I skirmished around within two or three miles of the Fortress for several hours, when I struck their main force under the Comd of Gens. Forrest and Bates. Forrest being the senior officer had the Comd. They opened on me with a full battery at short range. My battery replied nearly an hour when my artillery was exhausted. Finding that the enemy were strongly posted and fortified and near double my strength I concluded to shift my position around and got between them and the Fort. I did this and attacked them with great rapidity and the fighting for near an hour was most terrific, but I rolled them on and drove them in confusion capturing 220 prisoners including 2 majors and 28 other Comd. officers, killing a large number among whom were two Cols. and taking 2 pieces of artillery, I drove them over two miles and returned to the Fortress after dark, bringing in all my killed and wounded. I only had 25 men killed and 187 wounded. The Rebs [sic] got more reinforcements and still kept around the country mostly in sight until the 16th when they left....
Papers of General Milroy, p. 400. [11]

Excerpt from the Report of Major-General Nathan Bedford Forrest, C. S. Army, commanding cavalry, of Operations November 16, 1864-January 24, 1865, relative to the engagement at Wilkinson's pike (a.k.a. "Battle of the Cedars") and the shelling of Murfreesborough on December 7, 1864. General Forrest's description of Buford's actions vary considerably with the remarks of Union commanders.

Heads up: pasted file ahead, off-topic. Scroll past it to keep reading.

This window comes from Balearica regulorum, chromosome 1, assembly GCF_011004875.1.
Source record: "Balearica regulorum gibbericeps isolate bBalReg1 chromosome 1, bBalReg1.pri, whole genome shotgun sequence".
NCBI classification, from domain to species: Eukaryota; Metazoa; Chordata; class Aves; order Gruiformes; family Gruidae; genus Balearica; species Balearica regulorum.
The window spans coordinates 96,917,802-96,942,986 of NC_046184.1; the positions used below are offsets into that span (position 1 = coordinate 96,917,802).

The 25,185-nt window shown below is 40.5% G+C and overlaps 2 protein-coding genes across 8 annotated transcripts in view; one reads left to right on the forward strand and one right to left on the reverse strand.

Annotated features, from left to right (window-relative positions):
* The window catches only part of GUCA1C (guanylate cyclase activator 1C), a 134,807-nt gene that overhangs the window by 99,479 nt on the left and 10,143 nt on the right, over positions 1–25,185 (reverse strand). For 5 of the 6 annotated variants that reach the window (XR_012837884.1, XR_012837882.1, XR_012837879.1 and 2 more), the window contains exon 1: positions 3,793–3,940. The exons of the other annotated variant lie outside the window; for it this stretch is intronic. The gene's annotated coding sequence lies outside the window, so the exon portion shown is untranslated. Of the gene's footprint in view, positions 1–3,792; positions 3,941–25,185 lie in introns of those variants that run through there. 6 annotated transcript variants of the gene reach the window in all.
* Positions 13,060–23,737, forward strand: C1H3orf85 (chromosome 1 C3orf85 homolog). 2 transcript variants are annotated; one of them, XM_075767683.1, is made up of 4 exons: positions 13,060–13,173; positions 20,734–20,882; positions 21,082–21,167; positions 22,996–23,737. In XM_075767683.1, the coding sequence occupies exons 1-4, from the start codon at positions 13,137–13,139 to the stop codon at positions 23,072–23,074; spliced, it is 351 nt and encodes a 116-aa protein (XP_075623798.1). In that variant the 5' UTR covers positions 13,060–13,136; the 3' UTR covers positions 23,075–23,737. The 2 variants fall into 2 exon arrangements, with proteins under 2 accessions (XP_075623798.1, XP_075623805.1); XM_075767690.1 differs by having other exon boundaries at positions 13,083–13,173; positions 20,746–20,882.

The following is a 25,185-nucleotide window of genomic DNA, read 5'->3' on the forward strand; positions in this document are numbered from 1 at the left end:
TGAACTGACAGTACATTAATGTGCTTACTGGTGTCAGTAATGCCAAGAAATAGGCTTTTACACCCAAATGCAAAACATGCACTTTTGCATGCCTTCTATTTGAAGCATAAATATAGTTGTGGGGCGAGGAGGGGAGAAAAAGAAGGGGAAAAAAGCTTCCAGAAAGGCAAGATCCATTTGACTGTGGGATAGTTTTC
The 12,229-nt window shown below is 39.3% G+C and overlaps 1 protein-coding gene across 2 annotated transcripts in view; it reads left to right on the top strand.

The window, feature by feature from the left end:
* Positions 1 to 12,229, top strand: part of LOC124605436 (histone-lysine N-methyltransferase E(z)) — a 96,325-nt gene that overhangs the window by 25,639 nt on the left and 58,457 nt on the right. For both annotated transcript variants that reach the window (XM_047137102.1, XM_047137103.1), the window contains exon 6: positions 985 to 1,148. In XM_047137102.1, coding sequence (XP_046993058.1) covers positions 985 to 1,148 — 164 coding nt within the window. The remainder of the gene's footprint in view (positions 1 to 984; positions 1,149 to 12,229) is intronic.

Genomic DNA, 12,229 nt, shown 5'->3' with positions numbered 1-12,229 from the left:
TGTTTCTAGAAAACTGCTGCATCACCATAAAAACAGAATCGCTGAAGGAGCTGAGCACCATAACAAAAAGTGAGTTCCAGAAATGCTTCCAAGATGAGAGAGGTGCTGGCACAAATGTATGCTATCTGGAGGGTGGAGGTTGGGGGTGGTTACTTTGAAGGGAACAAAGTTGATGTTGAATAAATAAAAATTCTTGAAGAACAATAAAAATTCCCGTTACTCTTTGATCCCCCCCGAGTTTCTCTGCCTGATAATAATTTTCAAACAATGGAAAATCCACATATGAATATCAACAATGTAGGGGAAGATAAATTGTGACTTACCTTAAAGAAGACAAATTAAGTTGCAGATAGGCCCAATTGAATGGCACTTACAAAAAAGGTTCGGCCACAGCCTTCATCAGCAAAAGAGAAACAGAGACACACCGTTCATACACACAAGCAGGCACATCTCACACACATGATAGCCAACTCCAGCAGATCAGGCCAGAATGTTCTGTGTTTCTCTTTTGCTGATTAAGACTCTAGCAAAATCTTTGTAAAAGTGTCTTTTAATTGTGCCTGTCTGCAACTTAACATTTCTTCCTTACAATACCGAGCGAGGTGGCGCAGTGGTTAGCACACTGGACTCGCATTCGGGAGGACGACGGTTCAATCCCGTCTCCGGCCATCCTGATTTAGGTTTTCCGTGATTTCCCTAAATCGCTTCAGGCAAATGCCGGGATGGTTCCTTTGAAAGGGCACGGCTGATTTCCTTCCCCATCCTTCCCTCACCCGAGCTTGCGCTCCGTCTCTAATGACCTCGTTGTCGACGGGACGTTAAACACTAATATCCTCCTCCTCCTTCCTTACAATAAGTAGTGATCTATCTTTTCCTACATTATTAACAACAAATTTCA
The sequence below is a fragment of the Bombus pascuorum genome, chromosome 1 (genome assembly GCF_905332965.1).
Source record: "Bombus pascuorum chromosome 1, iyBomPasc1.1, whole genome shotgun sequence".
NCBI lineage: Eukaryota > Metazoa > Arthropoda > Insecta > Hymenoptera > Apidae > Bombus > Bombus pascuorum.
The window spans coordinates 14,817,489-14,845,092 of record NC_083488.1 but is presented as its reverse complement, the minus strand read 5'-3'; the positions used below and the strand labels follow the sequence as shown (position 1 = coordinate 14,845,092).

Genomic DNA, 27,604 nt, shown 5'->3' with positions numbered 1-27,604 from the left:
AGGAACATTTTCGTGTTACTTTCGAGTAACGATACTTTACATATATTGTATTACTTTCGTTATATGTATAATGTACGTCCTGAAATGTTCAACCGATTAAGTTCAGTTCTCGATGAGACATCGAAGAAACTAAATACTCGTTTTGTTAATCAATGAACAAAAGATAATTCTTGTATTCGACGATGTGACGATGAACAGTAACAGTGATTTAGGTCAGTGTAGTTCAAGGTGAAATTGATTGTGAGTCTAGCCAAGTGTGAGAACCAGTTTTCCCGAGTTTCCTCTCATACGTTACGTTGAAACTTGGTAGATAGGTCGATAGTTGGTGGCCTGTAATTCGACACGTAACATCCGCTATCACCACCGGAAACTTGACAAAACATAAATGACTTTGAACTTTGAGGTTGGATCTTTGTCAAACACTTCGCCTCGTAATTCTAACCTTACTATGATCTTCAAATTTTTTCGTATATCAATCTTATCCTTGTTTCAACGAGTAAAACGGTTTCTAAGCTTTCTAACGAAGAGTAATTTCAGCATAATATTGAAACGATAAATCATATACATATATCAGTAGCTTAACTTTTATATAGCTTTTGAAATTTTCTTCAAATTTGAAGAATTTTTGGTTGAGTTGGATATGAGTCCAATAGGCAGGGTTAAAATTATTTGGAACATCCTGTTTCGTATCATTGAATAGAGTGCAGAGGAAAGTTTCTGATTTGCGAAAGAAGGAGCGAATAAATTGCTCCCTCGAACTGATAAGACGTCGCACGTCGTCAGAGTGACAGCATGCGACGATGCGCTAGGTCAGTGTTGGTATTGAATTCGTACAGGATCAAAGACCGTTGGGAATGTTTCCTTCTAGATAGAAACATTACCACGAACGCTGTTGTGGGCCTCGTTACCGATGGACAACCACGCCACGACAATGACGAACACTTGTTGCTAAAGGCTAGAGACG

* * * *
On the morning of the 7th I discovered from the position occupied by Col. Palmer the enemy moving out in strong force on the Salem pike with infantry, cavalry, and artillery. Being fully satisfied that his object was to make battle, I withdrew my forces to the Wilkinson pike, and formed a new line on a more favorable position. The enemy moved boldly forward, driving in my pickets, when the infantry, with the exception of Smith's brigade, from some cause which I cannot explain, made a shameful retreat, losing two pieces of artillery. I seized the colors of the retreating troops and endeavored to rally them, but they could not be moved by any entreaty or appeal to their patriotism. Maj.-Gen. Bate did the same thing, but was equally as unsuccessful as myself. I hurriedly sent Maj. Strange, of my staff, to Brig.-Gen.'s Armstrong and Ross, of Jackson's division, with orders to say to them that everything depended on their cavalry. They proved themselves equal to the emergency by charging on the enemy, thereby checking his farther advance. I ordered the infantry to retire to Stewart's Creek, while my cavalry encamped during the night at Overall's Creek. The enemy returning to Murfreesborough, I ordered my cavalry to resume its former position.